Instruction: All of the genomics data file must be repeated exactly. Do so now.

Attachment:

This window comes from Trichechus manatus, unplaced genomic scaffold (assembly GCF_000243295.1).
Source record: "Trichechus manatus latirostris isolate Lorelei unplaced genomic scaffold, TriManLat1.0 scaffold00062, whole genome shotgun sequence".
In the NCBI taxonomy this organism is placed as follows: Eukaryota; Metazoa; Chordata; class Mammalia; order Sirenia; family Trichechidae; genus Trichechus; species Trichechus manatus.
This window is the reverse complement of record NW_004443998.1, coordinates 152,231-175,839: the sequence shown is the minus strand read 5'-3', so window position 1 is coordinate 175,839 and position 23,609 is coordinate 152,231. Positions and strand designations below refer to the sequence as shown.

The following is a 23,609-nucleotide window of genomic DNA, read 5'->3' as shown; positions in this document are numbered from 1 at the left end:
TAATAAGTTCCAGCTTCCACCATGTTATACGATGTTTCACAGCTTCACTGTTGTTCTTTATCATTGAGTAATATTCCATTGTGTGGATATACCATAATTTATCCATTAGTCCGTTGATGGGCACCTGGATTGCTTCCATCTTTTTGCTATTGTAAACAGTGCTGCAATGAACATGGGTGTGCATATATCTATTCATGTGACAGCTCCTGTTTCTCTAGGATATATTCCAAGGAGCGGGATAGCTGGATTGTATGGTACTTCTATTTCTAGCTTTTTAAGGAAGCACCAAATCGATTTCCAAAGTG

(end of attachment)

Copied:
This window comes from Trichechus manatus, unplaced genomic scaffold (assembly GCF_000243295.1).
Source record: "Trichechus manatus latirostris isolate Lorelei unplaced genomic scaffold, TriManLat1.0 scaffold00062, whole genome shotgun sequence".
In the NCBI taxonomy this organism is placed as follows: Eukaryota; Metazoa; Chordata; class Mammalia; order Sirenia; family Trichechidae; genus Trichechus; species Trichechus manatus.
This window is the reverse complement of record NW_004443998.1, coordinates 152,231-175,839: the sequence shown is the minus strand read 5'-3', so window position 1 is coordinate 175,839 and position 23,609 is coordinate 152,231. Positions and strand designations below refer to the sequence as shown.

The following is a 23,609-nucleotide window of genomic DNA, read 5'->3' as shown; positions in this document are numbered from 1 at the left end:
TAATAAGTTCCAGCTTCCACCATGTTATACGATGTTTCACAGCTTCACTGTTGTTCTTTATCATTGAGTAATATTCCATTGTGTGGATATACCATAATTTATCCATTAGTCCGTTGATGGGCACCTGGATTGCTTCCATCTTTTTGCTATTGTAAACAGTGCTGCAATGAACATGGGTGTGCATATATCTATTCATGTGACAGCTCCTGTTTCTCTAGGATATATTCCAAGGAGCGGGATAGCTGGATTGTATGGTACTTCTATTTCTAGCTTTTTAAGGAAGCACCAAATCGATTTCCAAAGTG